• Graduate program
    • Why Tinbergen Institute?
    • Program Structure
    • Courses
    • Course Registration
    • Recent PhD Placements
    • Facilities
    • Admissions
  • Research
  • News
  • Events
    • Summer School
      • Crash Course in Experimental Economics
      • Introduction in Genome-Wide Data Analysis
      • Research on Productivity, Trade, and Growth
      • Econometric Methods for Forecasting and Data Science
  • Times

Moraga-González, J. and Wildenbeest, M. (2008). Maximum likelihood estimation of search costs. European Economic Review, 52(5):820-848.


  • Journal
    European Economic Review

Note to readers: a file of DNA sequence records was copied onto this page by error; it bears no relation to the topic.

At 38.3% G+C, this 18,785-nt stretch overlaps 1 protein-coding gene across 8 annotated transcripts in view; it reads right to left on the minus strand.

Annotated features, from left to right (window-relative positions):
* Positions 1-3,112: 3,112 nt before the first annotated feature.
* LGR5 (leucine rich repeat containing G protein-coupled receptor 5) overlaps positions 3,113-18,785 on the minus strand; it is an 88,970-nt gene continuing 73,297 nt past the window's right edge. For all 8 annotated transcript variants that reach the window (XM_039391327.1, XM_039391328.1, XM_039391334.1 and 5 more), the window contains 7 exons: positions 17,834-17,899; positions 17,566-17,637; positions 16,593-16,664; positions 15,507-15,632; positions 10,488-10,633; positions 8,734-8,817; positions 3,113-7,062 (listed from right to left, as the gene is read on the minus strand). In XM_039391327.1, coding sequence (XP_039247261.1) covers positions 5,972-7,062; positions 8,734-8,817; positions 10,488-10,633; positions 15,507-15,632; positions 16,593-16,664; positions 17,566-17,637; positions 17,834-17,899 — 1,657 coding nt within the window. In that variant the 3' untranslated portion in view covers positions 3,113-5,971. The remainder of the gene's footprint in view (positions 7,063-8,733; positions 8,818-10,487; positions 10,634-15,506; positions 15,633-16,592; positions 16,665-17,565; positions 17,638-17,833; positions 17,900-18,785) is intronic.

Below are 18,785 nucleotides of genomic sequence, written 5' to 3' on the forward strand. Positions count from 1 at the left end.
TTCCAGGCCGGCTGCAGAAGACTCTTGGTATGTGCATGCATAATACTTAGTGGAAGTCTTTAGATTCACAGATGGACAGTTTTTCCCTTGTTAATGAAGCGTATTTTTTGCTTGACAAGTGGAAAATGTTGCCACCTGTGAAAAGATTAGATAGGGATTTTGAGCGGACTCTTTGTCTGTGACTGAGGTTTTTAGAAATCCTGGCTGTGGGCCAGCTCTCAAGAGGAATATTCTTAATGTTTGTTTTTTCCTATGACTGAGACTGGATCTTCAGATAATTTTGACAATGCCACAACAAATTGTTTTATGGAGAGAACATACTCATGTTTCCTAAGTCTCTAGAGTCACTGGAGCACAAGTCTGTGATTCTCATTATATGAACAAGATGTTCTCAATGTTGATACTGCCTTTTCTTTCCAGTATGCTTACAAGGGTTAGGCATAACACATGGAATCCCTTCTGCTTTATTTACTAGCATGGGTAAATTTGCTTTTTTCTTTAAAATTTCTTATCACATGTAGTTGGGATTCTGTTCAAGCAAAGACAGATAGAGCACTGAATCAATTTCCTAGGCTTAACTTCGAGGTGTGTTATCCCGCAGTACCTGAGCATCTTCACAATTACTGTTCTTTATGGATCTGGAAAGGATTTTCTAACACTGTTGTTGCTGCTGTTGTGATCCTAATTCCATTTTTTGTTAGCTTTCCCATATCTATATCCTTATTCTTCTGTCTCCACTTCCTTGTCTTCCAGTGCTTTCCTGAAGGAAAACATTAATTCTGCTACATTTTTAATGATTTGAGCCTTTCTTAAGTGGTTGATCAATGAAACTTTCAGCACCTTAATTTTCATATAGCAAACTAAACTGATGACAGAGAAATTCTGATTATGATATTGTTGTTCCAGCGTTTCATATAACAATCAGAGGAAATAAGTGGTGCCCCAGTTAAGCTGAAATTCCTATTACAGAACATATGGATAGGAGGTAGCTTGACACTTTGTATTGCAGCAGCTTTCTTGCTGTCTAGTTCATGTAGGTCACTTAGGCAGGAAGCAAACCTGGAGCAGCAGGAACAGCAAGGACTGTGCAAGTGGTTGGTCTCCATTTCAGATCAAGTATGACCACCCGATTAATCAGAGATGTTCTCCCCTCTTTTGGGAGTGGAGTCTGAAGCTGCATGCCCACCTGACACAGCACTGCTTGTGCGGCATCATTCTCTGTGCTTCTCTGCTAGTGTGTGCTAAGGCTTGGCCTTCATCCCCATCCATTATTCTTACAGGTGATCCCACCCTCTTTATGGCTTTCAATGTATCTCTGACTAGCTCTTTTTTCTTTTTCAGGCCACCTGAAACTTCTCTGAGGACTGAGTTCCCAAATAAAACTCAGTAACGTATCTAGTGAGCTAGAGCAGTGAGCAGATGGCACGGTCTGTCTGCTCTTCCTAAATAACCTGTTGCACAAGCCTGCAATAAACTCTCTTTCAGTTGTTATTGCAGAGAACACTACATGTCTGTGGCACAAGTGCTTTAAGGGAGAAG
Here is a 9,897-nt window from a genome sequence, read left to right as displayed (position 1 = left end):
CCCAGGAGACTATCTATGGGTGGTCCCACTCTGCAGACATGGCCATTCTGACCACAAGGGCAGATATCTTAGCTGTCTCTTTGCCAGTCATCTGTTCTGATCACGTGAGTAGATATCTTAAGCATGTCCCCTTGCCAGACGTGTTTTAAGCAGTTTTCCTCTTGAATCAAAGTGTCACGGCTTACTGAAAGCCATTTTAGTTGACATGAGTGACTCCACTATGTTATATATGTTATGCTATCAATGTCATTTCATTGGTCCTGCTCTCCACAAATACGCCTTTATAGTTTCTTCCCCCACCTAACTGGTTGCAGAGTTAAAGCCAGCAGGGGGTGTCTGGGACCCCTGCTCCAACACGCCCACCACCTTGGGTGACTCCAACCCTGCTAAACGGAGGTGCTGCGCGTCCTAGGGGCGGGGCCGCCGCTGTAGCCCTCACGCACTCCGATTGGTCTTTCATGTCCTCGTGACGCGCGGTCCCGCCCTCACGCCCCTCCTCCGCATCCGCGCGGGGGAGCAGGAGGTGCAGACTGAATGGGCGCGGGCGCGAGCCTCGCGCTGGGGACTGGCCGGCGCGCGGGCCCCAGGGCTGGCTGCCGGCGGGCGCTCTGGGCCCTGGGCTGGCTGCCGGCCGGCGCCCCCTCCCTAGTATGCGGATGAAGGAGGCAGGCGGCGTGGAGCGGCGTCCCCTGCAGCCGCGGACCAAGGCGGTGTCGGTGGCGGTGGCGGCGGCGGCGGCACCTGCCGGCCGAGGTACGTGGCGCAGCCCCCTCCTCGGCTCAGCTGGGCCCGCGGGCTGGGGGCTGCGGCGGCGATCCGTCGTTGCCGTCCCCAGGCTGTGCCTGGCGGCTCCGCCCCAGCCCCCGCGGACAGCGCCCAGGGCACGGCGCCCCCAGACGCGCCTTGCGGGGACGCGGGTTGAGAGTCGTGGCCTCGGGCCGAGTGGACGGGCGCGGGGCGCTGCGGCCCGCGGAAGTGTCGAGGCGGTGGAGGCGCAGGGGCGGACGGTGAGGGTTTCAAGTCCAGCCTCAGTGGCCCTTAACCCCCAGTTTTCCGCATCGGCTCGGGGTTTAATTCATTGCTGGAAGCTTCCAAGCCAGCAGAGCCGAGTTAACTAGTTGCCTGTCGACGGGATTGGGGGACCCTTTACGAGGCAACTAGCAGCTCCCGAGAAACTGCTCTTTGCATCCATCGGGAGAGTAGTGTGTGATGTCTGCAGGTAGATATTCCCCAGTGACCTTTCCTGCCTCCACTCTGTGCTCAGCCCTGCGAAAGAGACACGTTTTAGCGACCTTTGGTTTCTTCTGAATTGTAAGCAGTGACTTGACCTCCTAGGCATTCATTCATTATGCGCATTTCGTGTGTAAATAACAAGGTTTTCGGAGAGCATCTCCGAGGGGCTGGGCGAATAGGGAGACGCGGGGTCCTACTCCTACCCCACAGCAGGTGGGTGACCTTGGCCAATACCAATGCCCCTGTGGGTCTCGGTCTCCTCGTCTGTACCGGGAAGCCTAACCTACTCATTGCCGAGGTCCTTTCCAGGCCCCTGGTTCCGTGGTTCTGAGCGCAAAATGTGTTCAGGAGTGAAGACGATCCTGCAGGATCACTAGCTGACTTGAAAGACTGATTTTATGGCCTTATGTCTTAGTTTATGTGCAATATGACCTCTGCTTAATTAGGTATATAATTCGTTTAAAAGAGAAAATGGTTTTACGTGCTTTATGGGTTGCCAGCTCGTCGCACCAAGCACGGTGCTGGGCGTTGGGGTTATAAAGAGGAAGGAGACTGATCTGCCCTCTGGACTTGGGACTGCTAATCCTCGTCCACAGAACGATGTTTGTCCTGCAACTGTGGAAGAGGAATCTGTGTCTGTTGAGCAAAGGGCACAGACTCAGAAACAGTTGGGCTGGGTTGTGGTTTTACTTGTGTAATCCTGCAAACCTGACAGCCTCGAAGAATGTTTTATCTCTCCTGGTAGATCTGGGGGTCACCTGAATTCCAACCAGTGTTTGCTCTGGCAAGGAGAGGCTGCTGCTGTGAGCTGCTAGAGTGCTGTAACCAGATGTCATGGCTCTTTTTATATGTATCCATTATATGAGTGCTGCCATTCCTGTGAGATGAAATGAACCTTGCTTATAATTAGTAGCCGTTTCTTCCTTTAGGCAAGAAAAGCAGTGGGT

In a recent paper Hong and Shum [2006. Using price distributions to estimate search costs. Rand Journal of Economics 37, 257-275] present a structural method to estimate search cost distributions. We extend their approach to the case of oligopoly and present a new maximum likelihood method to estimate search costs. We apply our method to a data set of online prices for different computer memory chips. The estimates suggest that the consumer population can be roughly split into two groups which either have quite high or quite low search costs. Search frictions confer a significant amount of market power to the firms: Despite more than 20 firms operating in each of the markets, we estimate price-cost margins to be around 25{%}. The paper also illustrates how the structural method can be employed to simulate the effects of the introduction of a sales tax.